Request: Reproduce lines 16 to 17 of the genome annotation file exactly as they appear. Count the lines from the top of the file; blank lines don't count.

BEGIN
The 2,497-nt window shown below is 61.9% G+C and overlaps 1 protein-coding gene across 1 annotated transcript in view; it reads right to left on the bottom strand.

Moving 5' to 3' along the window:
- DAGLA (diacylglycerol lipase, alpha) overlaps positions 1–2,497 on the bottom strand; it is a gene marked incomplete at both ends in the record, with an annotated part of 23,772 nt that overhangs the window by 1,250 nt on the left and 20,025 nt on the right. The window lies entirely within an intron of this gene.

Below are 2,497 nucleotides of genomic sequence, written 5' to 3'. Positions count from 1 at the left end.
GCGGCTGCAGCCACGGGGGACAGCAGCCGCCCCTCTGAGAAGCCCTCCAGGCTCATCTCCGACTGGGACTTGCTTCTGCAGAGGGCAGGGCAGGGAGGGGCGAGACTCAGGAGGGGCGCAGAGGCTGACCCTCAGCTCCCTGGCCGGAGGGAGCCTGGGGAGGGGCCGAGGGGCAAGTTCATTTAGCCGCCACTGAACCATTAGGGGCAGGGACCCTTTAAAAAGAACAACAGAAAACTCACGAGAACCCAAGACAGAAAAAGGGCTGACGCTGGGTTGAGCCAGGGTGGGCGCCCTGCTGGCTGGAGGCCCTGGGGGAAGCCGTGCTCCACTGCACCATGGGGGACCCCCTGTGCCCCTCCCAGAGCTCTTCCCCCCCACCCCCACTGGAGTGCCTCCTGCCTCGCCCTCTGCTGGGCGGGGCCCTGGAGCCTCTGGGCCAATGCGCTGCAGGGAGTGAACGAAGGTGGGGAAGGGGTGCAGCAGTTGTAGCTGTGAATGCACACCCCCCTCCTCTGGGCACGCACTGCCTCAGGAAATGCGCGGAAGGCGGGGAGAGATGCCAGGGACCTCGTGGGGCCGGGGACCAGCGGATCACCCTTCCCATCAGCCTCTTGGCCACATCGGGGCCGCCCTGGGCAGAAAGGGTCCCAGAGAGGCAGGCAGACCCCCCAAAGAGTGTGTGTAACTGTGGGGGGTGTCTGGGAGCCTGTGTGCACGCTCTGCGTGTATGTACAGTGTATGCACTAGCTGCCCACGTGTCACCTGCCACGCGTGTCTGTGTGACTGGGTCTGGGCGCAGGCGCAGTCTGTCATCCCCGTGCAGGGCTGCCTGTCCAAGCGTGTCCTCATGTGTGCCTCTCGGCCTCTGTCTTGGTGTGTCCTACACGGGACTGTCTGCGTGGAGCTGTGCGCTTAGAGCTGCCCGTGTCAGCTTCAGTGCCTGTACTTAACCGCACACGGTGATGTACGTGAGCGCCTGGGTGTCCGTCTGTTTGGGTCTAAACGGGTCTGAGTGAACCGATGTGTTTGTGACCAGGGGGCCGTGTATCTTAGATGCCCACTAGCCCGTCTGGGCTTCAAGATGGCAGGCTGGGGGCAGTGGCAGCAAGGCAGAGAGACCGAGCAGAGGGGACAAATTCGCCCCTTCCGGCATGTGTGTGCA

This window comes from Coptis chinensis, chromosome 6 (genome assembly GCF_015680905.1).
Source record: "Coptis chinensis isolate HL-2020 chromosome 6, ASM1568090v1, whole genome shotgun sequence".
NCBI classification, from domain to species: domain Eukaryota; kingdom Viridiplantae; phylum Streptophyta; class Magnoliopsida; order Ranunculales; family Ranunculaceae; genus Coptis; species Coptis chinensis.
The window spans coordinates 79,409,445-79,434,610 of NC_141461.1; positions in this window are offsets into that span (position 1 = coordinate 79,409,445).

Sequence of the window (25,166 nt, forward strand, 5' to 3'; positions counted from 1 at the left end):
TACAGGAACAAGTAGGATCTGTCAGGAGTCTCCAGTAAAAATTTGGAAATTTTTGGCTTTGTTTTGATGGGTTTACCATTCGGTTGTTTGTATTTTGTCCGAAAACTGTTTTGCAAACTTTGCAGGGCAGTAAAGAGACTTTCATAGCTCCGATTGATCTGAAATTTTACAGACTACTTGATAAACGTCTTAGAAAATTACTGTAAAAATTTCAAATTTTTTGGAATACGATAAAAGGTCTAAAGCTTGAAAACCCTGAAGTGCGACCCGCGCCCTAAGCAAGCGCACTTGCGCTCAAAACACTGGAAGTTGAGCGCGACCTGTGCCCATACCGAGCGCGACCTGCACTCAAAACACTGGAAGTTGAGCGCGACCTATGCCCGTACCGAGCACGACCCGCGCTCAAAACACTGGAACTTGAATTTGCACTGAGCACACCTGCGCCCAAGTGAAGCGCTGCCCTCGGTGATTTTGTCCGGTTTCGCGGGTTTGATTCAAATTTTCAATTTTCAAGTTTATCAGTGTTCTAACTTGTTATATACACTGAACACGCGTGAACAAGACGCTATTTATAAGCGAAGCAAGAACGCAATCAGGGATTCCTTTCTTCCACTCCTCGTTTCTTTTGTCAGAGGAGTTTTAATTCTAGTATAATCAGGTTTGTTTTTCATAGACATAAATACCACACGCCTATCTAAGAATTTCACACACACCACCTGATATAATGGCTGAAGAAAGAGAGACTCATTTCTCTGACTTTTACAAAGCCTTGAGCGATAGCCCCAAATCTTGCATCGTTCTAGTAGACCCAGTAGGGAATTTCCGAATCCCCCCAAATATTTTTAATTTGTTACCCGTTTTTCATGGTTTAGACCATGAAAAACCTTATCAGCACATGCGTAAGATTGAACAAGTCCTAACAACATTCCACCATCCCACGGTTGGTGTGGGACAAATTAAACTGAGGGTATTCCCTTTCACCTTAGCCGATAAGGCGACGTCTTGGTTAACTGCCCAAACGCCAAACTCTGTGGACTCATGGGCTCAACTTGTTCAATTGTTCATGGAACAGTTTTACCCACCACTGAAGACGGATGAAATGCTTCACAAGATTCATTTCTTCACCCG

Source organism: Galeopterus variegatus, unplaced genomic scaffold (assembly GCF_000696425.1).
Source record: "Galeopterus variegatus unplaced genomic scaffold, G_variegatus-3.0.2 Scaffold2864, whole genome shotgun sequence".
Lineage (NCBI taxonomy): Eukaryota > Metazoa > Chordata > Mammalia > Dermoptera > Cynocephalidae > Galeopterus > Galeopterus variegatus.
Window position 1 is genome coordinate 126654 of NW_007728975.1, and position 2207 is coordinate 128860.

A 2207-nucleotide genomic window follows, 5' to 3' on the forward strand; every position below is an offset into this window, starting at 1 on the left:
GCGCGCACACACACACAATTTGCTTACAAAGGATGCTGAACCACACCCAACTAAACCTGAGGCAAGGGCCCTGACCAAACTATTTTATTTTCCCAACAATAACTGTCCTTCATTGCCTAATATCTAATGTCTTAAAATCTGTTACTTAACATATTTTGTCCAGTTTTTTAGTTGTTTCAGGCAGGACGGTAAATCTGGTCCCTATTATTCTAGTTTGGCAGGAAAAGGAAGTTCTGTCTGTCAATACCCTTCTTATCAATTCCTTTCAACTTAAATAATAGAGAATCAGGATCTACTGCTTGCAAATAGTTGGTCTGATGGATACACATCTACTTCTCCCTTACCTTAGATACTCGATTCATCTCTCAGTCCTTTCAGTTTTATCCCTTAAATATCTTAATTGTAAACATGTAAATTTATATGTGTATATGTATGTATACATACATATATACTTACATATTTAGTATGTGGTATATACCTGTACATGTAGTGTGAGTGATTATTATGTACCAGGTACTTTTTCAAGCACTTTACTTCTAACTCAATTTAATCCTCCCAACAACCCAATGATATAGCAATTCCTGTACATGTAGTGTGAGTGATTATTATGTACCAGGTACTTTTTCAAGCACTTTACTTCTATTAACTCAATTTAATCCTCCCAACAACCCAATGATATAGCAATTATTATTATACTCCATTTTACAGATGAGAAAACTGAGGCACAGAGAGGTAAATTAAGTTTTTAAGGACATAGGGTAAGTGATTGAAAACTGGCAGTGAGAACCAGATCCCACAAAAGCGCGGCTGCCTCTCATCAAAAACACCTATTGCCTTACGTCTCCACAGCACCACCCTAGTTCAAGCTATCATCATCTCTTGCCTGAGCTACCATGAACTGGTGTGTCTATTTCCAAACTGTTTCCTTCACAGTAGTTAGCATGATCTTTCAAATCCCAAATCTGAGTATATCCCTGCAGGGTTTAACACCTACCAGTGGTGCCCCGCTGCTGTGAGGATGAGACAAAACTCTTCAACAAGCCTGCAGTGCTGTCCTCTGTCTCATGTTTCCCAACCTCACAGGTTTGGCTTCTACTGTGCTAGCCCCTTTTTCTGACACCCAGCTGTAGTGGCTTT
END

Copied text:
A 2207-nucleotide genomic window follows, 5' to 3' on the forward strand; every position below is an offset into this window, starting at 1 on the left:
GCGCGCACACACACACAATTTGCTTACAAAGGATGCTGAACCACACCCAACTAAACCTGAGGCAAGGGCCCTGACCAAACTATTTTATTTTCCCAACAATAACTGTCCTTCATTGCCTAATATCTAATGTCTTAAAATCTGTTACTTAACATATTTTGTCCAGTTTTTTAGTTGTTTCAGGCAGGACGGTAAATCTGGTCCCTATTATTCTAGTTTGGCAGGAAAAGGAAGTTCTGTCTGTCAATACCCTTCTTATCAATTCCTTTCAACTTAAATAATAGAGAATCAGGATCTACTGCTTGCAAATAGTTGGTCTGATGGATACACATCTACTTCTCCCTTACCTTAGATACTCGATTCATCTCTCAGTCCTTTCAGTTTTATCCCTTAAATATCTTAATTGTAAACATGTAAATTTATATGTGTATATGTATGTATACATACATATATACTTACATATTTAGTATGTGGTATATACCTGTACATGTAGTGTGAGTGATTATTATGTACCAGGTACTTTTTCAAGCACTTTACTTCTAACTCAATTTAATCCTCCCAACAACCCAATGATATAGCAATTCCTGTACATGTAGTGTGAGTGATTATTATGTACCAGGTACTTTTTCAAGCACTTTACTTCTATTAACTCAATTTAATCCTCCCAACAACCCAATGATATAGCAATTATTATTATACTCCATTTTACAGATGAGAAAACTGAGGCACAGAGAGGTAAATTAAGTTTTTAAGGACATAGGGTAAGTGATTGAAAACTGGCAGTGAGAACCAGATCCCACAAAAGCGCGGCTGCCTCTCATCAAAAACACCTATTGCCTTACGTCTCCACAGCACCACCCTAGTTCAAGCTATCATCATCTCTTGCCTGAGCTACCATGAACTGGTGTGTCTATTTCCAAACTGTTTCCTTCACAGTAGTTAGCATGATCTTTCAAATCCCAAATCTGAGTATATCCCTGCAGGGTTTAACACCTACCAGTGGTGCCCCGCTGCTGTGAGGATGAGACAAAACTCTTCAACAAGCCTGCAGTGCTGTCCTCTGTCTCATGTTTCCCAACCTCACAGGTTTGGCTTCTACTGTGCTAGCCCCTTTTTCTGACACCCAGCTGTAGTGGCTTT